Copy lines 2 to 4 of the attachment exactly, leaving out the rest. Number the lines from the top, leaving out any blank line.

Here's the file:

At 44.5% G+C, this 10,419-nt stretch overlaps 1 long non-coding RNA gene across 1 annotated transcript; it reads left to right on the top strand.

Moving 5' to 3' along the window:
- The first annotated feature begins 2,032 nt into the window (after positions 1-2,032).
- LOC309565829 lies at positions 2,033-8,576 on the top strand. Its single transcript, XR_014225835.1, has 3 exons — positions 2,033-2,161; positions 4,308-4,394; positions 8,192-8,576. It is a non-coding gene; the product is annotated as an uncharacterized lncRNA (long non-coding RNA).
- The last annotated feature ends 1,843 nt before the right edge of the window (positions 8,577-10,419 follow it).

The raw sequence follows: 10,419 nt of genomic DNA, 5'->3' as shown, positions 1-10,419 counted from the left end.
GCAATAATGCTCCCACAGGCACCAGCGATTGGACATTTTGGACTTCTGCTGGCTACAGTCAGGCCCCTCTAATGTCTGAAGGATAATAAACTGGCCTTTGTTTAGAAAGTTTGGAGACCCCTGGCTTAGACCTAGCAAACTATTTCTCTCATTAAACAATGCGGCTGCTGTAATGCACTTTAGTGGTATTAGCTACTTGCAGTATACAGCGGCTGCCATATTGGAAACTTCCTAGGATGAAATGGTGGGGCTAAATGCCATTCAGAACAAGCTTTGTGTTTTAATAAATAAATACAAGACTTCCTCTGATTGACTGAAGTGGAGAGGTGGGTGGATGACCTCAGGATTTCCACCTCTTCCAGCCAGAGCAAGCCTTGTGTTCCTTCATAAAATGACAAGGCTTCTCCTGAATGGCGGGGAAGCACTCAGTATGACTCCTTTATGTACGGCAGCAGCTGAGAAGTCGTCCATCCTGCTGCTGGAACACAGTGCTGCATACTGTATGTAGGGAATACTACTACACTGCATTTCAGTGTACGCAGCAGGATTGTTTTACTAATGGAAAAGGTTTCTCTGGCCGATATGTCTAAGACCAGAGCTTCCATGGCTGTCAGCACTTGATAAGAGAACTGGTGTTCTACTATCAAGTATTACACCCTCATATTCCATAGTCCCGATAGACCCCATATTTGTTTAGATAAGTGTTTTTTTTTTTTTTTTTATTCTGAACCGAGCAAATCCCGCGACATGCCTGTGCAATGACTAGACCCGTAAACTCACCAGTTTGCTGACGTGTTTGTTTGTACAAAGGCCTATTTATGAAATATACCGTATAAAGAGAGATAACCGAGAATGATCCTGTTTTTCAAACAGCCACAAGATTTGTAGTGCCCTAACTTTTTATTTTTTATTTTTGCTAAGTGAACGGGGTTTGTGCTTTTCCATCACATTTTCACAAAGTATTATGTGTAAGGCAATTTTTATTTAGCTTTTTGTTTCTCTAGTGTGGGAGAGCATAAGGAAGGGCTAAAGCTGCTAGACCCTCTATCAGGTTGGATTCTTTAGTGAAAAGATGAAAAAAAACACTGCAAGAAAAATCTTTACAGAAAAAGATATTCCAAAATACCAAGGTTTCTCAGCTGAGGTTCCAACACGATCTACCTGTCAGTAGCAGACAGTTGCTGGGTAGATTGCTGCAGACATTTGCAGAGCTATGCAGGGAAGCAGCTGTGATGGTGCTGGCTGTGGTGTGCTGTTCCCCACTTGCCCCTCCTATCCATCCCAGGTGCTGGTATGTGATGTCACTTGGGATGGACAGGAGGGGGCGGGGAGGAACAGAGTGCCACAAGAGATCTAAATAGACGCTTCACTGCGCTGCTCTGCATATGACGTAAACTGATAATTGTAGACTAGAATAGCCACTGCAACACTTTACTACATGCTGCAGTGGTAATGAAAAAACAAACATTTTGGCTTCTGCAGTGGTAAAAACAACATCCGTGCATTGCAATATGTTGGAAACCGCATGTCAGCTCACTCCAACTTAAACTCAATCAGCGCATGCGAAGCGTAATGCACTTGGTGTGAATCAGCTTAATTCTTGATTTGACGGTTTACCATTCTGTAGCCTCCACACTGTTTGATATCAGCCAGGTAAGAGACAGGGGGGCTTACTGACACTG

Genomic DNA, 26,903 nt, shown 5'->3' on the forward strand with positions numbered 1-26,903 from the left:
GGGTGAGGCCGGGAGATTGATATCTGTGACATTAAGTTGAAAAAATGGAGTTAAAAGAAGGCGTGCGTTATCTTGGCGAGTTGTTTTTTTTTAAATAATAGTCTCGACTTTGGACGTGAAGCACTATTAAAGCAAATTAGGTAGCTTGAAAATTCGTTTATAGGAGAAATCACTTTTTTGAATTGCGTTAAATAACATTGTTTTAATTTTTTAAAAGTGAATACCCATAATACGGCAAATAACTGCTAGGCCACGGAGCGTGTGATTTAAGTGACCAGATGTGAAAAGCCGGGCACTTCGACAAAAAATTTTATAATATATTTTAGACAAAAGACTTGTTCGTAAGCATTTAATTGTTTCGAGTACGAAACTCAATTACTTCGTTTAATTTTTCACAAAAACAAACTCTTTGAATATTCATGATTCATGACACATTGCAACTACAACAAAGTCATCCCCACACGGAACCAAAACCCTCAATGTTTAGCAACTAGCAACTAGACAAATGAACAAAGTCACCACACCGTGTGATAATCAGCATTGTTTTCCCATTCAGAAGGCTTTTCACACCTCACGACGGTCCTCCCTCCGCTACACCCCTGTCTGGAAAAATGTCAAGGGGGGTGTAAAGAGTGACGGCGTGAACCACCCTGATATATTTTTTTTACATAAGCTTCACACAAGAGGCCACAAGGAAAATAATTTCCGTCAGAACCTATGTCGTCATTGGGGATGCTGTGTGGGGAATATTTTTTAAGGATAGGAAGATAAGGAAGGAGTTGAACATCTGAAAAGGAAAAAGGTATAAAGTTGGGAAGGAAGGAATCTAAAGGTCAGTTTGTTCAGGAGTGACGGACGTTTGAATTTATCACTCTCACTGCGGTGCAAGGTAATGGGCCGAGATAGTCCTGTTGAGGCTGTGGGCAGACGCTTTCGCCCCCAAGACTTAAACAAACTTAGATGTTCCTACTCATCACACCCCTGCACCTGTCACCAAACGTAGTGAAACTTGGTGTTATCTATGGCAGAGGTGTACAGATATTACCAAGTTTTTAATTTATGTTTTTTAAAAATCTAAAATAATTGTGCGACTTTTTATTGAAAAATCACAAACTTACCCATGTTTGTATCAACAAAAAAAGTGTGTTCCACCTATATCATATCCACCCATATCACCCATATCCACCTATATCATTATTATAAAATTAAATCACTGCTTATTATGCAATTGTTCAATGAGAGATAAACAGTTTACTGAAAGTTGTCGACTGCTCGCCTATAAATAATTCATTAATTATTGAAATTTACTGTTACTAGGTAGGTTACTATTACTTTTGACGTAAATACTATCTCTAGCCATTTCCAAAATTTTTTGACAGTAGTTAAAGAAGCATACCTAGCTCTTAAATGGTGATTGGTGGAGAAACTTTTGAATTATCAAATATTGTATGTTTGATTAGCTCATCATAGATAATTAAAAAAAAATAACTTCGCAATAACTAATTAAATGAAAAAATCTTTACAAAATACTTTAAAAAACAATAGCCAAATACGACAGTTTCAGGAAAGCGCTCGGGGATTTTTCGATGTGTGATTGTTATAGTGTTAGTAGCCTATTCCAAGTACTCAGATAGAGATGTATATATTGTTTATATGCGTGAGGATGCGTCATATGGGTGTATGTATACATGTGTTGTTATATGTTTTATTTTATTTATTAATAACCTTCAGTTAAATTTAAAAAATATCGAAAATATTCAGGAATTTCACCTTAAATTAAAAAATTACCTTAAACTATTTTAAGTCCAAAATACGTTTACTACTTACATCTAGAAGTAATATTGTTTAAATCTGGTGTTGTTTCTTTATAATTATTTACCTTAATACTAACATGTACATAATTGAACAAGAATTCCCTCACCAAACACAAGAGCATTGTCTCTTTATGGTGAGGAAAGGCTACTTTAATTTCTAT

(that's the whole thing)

Moving 5' to 3' along the window:
- The first annotated feature begins 2,032 nt into the window (after positions 1-2,032).
- LOC309565829 lies at positions 2,033-8,576 on the top strand. Its single transcript, XR_014225835.1, has 3 exons — positions 2,033-2,161; positions 4,308-4,394; positions 8,192-8,576. It is a non-coding gene; the product is annotated as an uncharacterized lncRNA (long non-coding RNA).